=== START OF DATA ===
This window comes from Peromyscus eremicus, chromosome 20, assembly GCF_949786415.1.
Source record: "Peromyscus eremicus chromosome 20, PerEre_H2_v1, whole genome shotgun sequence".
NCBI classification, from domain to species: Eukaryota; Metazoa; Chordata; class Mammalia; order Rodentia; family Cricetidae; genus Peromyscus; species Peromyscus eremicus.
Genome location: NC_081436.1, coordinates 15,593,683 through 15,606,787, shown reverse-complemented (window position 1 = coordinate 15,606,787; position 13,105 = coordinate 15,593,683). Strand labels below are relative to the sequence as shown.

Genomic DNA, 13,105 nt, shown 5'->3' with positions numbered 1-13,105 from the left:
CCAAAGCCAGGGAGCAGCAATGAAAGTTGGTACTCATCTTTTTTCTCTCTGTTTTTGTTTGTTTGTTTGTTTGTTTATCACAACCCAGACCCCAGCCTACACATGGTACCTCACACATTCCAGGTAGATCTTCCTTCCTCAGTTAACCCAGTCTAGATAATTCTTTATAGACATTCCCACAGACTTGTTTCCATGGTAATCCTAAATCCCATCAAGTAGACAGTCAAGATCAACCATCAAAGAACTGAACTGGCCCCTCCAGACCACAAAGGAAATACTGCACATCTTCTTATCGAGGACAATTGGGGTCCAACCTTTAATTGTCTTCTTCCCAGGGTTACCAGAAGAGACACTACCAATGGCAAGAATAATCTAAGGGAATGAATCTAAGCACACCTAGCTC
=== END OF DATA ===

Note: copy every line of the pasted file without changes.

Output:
This window comes from Peromyscus eremicus, chromosome 20, assembly GCF_949786415.1.
Source record: "Peromyscus eremicus chromosome 20, PerEre_H2_v1, whole genome shotgun sequence".
NCBI classification, from domain to species: Eukaryota; Metazoa; Chordata; class Mammalia; order Rodentia; family Cricetidae; genus Peromyscus; species Peromyscus eremicus.
Genome location: NC_081436.1, coordinates 15,593,683 through 15,606,787, shown reverse-complemented (window position 1 = coordinate 15,606,787; position 13,105 = coordinate 15,593,683). Strand labels below are relative to the sequence as shown.

Genomic DNA, 13,105 nt, shown 5'->3' with positions numbered 1-13,105 from the left:
CCAAAGCCAGGGAGCAGCAATGAAAGTTGGTACTCATCTTTTTTCTCTCTGTTTTTGTTTGTTTGTTTGTTTGTTTATCACAACCCAGACCCCAGCCTACACATGGTACCTCACACATTCCAGGTAGATCTTCCTTCCTCAGTTAACCCAGTCTAGATAATTCTTTATAGACATTCCCACAGACTTGTTTCCATGGTAATCCTAAATCCCATCAAGTAGACAGTCAAGATCAACCATCAAAGAACTGAACTGGCCCCTCCAGACCACAAAGGAAATACTGCACATCTTCTTATCGAGGACAATTGGGGTCCAACCTTTAATTGTCTTCTTCCCAGGGTTACCAGAAGAGACACTACCAATGGCAAGAATAATCTAAGGGAATGAATCTAAGCACACCTAGCTC